“We have a proprietary accounting and reporting system called FastPro, which we believe gives us an advantage. PE is still somewhat of a burgeoning asset class, as far as fund administrators are concerned. As such, it is difficult to find software that can do exactly what general partner needs. We are servicing a variety of PE funds such as real estate, venture capital, buyout funds and each requires different information from the system. A proprietary system allows us to develop the software in a meaningful way to support our PE clients, so they can timely deliver funds to the market place,” explains Allen.

In terms of new technologies, he says UMB is looking at web crawlers, email listeners, OCR tools, data scraping tools, “in order to help us retrieve the underlying investment information, normalise it and have it interfaced into our system. It is something we have been looking at for quite some time and it is nice to see technology continue to improve to provide us with more real-life application capabilities.”

Regulation has also become an important factor as to why general partners face increased reporting requirements. Regulations now include FATCA, Common Reporting Standards, and Annex IV reporting under AIFMD in Europe, which PE managers have not had to deal with before. This is pushing PE managers to outsource administration as they seek out assistance in these complex reporting matters, mindful that they do not wish to become overly burdened in operational tasks that bring no value to their investors.

When asked what PE managers should look for before appointing a fund administrator, Allen refers to two points:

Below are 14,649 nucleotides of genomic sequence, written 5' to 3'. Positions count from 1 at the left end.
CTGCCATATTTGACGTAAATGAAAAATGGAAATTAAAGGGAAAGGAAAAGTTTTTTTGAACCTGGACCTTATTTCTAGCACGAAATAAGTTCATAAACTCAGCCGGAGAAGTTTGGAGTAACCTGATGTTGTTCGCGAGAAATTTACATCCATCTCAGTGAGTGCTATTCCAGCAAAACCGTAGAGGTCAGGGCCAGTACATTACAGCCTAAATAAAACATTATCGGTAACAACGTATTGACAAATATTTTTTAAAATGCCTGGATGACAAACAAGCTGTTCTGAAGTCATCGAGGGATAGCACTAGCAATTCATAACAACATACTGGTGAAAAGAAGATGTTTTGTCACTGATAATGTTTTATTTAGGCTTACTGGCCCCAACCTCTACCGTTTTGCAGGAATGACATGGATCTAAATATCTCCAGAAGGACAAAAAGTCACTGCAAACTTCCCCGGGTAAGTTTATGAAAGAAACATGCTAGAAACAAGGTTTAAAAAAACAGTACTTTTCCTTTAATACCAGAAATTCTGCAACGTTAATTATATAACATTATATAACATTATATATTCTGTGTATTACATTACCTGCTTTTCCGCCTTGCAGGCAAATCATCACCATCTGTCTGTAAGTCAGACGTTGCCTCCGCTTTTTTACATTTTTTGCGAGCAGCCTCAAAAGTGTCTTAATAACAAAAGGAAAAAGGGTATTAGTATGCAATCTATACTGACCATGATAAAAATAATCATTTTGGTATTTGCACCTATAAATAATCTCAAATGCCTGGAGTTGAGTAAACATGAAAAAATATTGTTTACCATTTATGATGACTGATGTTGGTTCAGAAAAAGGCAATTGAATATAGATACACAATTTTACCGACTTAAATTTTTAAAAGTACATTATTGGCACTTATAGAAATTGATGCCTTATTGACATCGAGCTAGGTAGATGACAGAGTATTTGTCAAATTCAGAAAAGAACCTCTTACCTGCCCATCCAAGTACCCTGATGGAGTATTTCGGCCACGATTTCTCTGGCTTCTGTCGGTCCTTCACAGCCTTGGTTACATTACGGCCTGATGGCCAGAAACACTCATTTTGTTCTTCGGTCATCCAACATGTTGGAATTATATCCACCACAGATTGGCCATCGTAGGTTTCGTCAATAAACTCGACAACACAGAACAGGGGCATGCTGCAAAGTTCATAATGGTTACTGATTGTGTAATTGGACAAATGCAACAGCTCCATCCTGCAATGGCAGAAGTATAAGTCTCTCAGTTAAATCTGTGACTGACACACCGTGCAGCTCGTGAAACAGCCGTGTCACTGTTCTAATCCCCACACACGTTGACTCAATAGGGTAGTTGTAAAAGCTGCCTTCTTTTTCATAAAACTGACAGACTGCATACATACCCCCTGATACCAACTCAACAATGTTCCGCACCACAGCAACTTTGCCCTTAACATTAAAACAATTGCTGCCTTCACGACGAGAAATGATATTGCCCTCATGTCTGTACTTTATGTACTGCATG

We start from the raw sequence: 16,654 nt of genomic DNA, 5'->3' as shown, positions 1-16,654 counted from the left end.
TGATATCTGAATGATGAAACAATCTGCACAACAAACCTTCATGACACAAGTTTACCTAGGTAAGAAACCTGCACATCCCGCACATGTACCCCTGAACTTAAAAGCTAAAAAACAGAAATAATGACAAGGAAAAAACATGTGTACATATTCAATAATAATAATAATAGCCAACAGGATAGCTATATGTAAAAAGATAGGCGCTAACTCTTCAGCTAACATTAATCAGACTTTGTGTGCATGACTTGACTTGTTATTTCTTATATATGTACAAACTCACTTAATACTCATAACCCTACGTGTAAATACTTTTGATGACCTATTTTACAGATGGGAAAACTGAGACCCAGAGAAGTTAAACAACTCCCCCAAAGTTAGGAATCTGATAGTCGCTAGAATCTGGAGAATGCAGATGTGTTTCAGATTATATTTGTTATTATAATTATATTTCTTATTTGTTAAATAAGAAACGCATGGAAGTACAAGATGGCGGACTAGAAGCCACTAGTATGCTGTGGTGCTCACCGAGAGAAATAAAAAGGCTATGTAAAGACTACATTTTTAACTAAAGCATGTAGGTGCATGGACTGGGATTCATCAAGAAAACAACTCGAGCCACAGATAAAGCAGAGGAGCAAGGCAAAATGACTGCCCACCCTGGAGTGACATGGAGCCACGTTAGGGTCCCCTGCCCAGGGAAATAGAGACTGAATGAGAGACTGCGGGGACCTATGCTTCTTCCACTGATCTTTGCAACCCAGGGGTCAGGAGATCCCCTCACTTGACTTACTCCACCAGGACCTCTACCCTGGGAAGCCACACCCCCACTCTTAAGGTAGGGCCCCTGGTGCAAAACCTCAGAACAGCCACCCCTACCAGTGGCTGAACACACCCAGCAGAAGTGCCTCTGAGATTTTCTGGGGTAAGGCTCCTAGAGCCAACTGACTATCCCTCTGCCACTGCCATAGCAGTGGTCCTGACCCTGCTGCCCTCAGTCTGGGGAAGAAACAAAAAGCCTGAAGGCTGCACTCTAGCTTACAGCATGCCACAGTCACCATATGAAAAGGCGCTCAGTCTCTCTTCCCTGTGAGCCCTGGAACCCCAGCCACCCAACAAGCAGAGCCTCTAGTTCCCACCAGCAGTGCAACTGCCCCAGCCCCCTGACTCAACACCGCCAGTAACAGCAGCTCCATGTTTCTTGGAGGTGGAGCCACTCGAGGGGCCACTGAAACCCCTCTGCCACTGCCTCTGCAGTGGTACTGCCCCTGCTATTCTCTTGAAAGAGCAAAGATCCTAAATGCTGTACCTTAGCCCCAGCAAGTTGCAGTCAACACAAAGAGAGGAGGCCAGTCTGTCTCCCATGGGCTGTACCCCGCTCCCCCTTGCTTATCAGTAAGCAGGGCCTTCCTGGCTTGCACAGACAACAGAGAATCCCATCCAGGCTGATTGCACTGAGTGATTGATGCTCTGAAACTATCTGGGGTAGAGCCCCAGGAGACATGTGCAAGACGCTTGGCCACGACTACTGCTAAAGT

“First, you want to find an administrator that has experience and a good reputation. Even though an administrator might have great technology, if it does not have the experience (in servicing PE funds) it is not going to count for much. Second, if an administrator has great experience but lacks the technology capability to deliver a suite of services, the same logic holds true. You need a combination of the two. 

“We try to strike that balance. We have been servicing funds since 1991. We have also built a dynamic web portal where we can deliver information to our general partners and their investors. The portal is not just a way for us to push data, it is also a way for clients to interact with us. 

“For example, they can upload files to reduce risk associated with email communication and to manage the sharing of large files; they can submit demographic changes pertaining to their LPs; they can generate reports on an ad hoc basis. Our clients have access to the raw data and they are able to make modifications as to how fund information is presented and reported. They have a lot of tools at their fingertips.”

These are propitious times for PE managers and fund administrators as they both look to address increased reporting obligations as effortlessly as possible. One could argue that it is pushing what was once a very manual, in-house role into a more automated, external one, as PE groups become more comfortable having independent oversight of their accounting and other services.

“By having a third-party administrator, the LP is reassured that there is an independent entity overseeing cash controls in the fund. We are involved in all cash disbursements. We cannot act unilaterally; the general partner cannot act unilaterally. It has to be a joint effort and that reduces the amount of risk associated with fraud,” concludes Allen.